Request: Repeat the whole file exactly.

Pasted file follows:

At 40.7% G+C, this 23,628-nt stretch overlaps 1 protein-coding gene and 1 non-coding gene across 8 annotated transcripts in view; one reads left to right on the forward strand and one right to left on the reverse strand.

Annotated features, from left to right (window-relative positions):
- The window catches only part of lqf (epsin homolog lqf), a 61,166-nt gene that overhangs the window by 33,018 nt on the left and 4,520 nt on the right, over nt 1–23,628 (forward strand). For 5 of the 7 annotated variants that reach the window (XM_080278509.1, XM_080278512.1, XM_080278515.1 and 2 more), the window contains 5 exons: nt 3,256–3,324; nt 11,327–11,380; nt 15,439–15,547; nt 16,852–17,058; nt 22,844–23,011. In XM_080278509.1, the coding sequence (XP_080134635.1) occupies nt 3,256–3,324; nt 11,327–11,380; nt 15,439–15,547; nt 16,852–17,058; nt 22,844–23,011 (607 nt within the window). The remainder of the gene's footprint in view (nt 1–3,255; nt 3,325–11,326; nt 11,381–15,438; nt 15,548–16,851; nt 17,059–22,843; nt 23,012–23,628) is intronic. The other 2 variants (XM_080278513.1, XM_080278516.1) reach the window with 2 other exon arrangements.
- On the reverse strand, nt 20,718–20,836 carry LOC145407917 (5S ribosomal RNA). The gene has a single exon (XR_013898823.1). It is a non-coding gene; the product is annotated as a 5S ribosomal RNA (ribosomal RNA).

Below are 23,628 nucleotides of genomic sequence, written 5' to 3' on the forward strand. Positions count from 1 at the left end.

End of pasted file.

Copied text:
At 40.7% G+C, this 23,628-nt stretch overlaps 1 protein-coding gene and 1 non-coding gene across 8 annotated transcripts in view; one reads left to right on the forward strand and one right to left on the reverse strand.

Annotated features, from left to right (window-relative positions):
- The window catches only part of lqf (epsin homolog lqf), a 61,166-nt gene that overhangs the window by 33,018 nt on the left and 4,520 nt on the right, over nt 1–23,628 (forward strand). For 5 of the 7 annotated variants that reach the window (XM_080278509.1, XM_080278512.1, XM_080278515.1 and 2 more), the window contains 5 exons: nt 3,256–3,324; nt 11,327–11,380; nt 15,439–15,547; nt 16,852–17,058; nt 22,844–23,011. In XM_080278509.1, the coding sequence (XP_080134635.1) occupies nt 3,256–3,324; nt 11,327–11,380; nt 15,439–15,547; nt 16,852–17,058; nt 22,844–23,011 (607 nt within the window). The remainder of the gene's footprint in view (nt 1–3,255; nt 3,325–11,326; nt 11,381–15,438; nt 15,548–16,851; nt 17,059–22,843; nt 23,012–23,628) is intronic. The other 2 variants (XM_080278513.1, XM_080278516.1) reach the window with 2 other exon arrangements.
- On the reverse strand, nt 20,718–20,836 carry LOC145407917 (5S ribosomal RNA). The gene has a single exon (XR_013898823.1). It is a non-coding gene; the product is annotated as a 5S ribosomal RNA (ribosomal RNA).

Below are 23,628 nucleotides of genomic sequence, written 5' to 3' on the forward strand. Positions count from 1 at the left end.